Pre-Construction Thoughts: This second iteration of Overboard is aimed at adding an EEPROM chip to store the music notes for the songs. At this initial point, I’m not sure what uC I’ll use. I can use some public C libraries to bit bang the I2C connection to an EEPROM, but I think I’d like to use a chip that has hardware support for TWI. Also, I don’t know how I’m going to write the data into the EEPROM. I’ll have to investigate if avrdude and the AVRISP hardware can do it, or maybe the STK500 dev board. If not, then I’ll have to build in the capability to write the EEPROM. For that, I’d probably want to have a serial connection to a PC, and some quick-n-dirty program on the PC that’ll send serial bytes to the uC, and it’ll then write that data to the EEPROM. I’ll have to build some “mode” detection logic so the Overboard will know if it’s in EEPROM writing mode, or normal music mode. And the ATtiny26 doesn’t have UART support, so that serial connection would be bit-banged as well. Its looking like I’ve outgrown the tiny26. ATmega168 looks like it has the features I want, and it comes in a 28-pin DIP package, which isn’t too much bigger than the 20-pin tiny26.
Date completed: 23-Nov-2006 - Happy Thanksgiving!
This is the first iteration of Overboard. When I sat down to think about the features I wanted in the final version of Overboard, I quickly came to the conclusion that I’d have to build up to that, taking baby steps along the way. This first step was intended simply to gain experience with creating musical notes with Pulse Width Modulation (PWM), using Eagle for schematic and board design, and fabricating PCB’s in my basement. I had a side goal of ending up with a more useful ATtiny26 Dev board than (TODO link to philly) my first one, but that sort of came into my mind later, after I decided to use my first dev board during software development for this one.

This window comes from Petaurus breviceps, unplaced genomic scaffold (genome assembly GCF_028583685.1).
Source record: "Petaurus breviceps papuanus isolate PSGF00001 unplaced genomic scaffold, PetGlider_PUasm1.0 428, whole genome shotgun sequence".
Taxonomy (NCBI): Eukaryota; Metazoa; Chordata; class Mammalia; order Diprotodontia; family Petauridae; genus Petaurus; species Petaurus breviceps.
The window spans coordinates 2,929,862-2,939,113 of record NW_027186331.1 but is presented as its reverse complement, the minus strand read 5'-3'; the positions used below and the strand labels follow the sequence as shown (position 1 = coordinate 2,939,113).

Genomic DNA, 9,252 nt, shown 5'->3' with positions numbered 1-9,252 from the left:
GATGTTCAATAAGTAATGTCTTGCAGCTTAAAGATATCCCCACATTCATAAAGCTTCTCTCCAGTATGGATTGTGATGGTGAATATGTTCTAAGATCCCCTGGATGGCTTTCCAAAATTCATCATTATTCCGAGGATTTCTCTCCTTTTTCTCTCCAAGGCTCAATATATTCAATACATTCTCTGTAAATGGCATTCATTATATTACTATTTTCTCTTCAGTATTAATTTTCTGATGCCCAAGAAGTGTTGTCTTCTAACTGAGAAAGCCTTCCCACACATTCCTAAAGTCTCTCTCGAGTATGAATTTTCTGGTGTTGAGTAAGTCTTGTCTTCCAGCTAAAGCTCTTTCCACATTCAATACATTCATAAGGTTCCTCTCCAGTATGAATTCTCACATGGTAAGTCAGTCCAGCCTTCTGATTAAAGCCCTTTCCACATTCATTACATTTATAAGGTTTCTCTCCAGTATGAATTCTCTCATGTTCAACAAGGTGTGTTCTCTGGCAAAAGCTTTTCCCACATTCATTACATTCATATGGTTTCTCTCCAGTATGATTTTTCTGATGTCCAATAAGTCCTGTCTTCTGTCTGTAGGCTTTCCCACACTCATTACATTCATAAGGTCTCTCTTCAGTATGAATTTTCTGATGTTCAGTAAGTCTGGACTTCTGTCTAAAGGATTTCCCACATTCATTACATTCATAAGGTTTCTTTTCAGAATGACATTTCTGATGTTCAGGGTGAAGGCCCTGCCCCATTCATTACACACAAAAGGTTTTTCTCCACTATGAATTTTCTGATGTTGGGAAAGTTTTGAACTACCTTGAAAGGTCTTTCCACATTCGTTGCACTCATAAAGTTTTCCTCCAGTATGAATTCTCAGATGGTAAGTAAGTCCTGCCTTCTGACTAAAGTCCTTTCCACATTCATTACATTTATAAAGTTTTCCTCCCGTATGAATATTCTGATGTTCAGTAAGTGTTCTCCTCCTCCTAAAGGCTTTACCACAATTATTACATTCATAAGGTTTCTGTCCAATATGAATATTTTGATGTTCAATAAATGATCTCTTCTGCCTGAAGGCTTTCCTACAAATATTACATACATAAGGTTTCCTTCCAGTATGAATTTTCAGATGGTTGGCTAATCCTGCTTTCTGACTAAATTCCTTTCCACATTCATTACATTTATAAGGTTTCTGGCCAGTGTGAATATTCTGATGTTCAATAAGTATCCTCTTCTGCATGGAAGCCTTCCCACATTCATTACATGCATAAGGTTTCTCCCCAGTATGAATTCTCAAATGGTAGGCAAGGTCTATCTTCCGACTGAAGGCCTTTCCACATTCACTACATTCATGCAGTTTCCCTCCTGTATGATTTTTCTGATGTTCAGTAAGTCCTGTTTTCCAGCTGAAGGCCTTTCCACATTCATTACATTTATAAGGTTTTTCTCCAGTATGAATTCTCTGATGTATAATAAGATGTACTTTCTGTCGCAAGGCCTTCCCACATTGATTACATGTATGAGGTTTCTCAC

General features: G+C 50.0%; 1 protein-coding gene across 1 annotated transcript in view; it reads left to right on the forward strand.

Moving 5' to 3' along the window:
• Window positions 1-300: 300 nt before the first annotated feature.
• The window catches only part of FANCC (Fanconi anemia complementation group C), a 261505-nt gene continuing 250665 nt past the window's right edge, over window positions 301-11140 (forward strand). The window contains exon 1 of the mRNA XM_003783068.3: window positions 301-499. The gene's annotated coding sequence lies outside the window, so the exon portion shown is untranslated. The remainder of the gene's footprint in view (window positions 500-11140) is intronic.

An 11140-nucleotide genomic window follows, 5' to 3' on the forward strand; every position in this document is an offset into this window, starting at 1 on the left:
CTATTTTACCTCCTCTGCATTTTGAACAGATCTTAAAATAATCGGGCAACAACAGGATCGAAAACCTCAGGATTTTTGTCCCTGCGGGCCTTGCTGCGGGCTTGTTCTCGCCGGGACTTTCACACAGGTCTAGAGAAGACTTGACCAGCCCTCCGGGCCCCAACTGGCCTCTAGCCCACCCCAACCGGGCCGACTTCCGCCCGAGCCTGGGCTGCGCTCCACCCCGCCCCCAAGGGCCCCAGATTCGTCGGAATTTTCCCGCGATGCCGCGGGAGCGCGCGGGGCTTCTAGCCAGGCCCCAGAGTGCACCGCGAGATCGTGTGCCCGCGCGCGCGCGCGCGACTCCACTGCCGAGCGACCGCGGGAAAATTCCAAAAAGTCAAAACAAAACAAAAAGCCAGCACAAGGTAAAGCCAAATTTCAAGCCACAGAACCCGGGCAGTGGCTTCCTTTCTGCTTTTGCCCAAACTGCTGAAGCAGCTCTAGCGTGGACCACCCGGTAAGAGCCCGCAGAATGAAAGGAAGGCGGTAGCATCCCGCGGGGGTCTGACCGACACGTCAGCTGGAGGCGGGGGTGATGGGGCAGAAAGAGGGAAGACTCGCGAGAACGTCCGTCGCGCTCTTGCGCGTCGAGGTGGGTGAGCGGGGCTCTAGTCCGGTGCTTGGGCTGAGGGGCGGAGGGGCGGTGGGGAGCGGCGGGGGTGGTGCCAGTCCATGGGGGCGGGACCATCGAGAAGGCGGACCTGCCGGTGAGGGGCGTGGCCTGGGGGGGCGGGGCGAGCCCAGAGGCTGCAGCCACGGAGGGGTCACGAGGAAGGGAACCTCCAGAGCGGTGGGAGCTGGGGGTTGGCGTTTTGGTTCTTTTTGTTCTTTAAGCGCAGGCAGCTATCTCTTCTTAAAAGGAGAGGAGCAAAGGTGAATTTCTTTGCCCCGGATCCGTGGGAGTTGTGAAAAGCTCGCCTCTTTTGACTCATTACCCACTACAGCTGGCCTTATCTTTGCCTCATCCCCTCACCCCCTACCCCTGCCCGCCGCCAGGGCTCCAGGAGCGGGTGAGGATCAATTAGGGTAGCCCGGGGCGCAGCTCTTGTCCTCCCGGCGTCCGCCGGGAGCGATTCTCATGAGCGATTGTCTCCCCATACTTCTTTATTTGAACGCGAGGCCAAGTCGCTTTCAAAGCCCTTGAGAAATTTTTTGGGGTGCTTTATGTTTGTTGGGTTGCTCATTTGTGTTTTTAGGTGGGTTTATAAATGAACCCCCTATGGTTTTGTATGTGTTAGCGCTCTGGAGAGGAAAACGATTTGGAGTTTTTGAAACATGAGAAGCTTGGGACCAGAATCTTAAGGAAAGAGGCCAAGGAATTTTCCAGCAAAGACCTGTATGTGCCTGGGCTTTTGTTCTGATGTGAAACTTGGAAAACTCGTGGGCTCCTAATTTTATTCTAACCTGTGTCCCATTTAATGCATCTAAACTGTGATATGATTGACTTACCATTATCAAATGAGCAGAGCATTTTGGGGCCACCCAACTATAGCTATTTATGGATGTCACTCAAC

When I started out, this first board was simplified in the following ways:
*eliminate inter-board communications, so its a stand-alone board.
stick with a voltage regulator (LM7805) that I’ve used before, even if its got a bad voltage drop-out.
don’t include LED output so I can focus on PCB layout and fabrication in a slightly simplified environment
And once I got going, I learned tons about microcontrollers and Eagle and PWM and PCBs and memory management, and on and on and on. So I discovered more limitations in v0.1 that I didn’t even know I was including when I started. For instance:
The ATtiny26 has 2k RAM and 128 bytes of EEPROM. This limits the number of songs that can be stored. I made some software adjustments to be more efficient, but this is too little on-board storage for music applications.